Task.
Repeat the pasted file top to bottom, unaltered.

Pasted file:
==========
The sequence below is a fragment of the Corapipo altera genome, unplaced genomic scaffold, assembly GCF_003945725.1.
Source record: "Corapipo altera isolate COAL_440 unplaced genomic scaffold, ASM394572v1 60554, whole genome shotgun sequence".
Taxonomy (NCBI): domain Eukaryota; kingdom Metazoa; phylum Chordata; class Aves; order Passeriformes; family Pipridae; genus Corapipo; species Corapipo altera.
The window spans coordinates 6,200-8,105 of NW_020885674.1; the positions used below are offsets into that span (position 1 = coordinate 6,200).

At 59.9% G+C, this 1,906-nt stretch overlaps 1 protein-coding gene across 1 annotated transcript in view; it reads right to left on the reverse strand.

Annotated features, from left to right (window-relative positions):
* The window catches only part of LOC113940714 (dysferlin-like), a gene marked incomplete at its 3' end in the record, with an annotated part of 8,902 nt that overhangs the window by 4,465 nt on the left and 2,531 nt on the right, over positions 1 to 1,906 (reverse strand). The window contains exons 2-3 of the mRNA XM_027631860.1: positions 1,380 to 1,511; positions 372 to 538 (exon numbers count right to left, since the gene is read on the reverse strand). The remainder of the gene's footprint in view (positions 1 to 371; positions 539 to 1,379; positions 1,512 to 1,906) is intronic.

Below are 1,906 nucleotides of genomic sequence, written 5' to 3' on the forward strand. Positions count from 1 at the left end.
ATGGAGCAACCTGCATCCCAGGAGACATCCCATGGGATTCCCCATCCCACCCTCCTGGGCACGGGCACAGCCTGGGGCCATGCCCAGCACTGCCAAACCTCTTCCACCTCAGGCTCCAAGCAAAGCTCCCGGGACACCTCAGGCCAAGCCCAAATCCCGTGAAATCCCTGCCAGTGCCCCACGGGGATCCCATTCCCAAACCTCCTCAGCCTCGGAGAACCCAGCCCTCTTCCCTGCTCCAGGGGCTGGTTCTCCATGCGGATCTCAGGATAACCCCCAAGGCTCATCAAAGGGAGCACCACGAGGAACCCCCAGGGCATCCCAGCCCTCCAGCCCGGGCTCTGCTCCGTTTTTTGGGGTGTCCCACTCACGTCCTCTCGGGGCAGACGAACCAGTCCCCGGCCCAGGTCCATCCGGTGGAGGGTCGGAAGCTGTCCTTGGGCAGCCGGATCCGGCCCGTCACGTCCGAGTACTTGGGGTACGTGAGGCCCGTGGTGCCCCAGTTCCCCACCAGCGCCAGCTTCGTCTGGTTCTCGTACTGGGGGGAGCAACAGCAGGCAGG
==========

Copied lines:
The sequence below is a fragment of the Corapipo altera genome, unplaced genomic scaffold, assembly GCF_003945725.1.
Source record: "Corapipo altera isolate COAL_440 unplaced genomic scaffold, ASM394572v1 60554, whole genome shotgun sequence".
Taxonomy (NCBI): domain Eukaryota; kingdom Metazoa; phylum Chordata; class Aves; order Passeriformes; family Pipridae; genus Corapipo; species Corapipo altera.
The window spans coordinates 6,200-8,105 of NW_020885674.1; the positions used below are offsets into that span (position 1 = coordinate 6,200).

At 59.9% G+C, this 1,906-nt stretch overlaps 1 protein-coding gene across 1 annotated transcript in view; it reads right to left on the reverse strand.

Annotated features, from left to right (window-relative positions):
* The window catches only part of LOC113940714 (dysferlin-like), a gene marked incomplete at its 3' end in the record, with an annotated part of 8,902 nt that overhangs the window by 4,465 nt on the left and 2,531 nt on the right, over positions 1 to 1,906 (reverse strand). The window contains exons 2-3 of the mRNA XM_027631860.1: positions 1,380 to 1,511; positions 372 to 538 (exon numbers count right to left, since the gene is read on the reverse strand). The remainder of the gene's footprint in view (positions 1 to 371; positions 539 to 1,379; positions 1,512 to 1,906) is intronic.

Below are 1,906 nucleotides of genomic sequence, written 5' to 3' on the forward strand. Positions count from 1 at the left end.
ATGGAGCAACCTGCATCCCAGGAGACATCCCATGGGATTCCCCATCCCACCCTCCTGGGCACGGGCACAGCCTGGGGCCATGCCCAGCACTGCCAAACCTCTTCCACCTCAGGCTCCAAGCAAAGCTCCCGGGACACCTCAGGCCAAGCCCAAATCCCGTGAAATCCCTGCCAGTGCCCCACGGGGATCCCATTCCCAAACCTCCTCAGCCTCGGAGAACCCAGCCCTCTTCCCTGCTCCAGGGGCTGGTTCTCCATGCGGATCTCAGGATAACCCCCAAGGCTCATCAAAGGGAGCACCACGAGGAACCCCCAGGGCATCCCAGCCCTCCAGCCCGGGCTCTGCTCCGTTTTTTGGGGTGTCCCACTCACGTCCTCTCGGGGCAGACGAACCAGTCCCCGGCCCAGGTCCATCCGGTGGAGGGTCGGAAGCTGTCCTTGGGCAGCCGGATCCGGCCCGTCACGTCCGAGTACTTGGGGTACGTGAGGCCCGTGGTGCCCCAGTTCCCCACCAGCGCCAGCTTCGTCTGGTTCTCGTACTGGGGGGAGCAACAGCAGGCAGG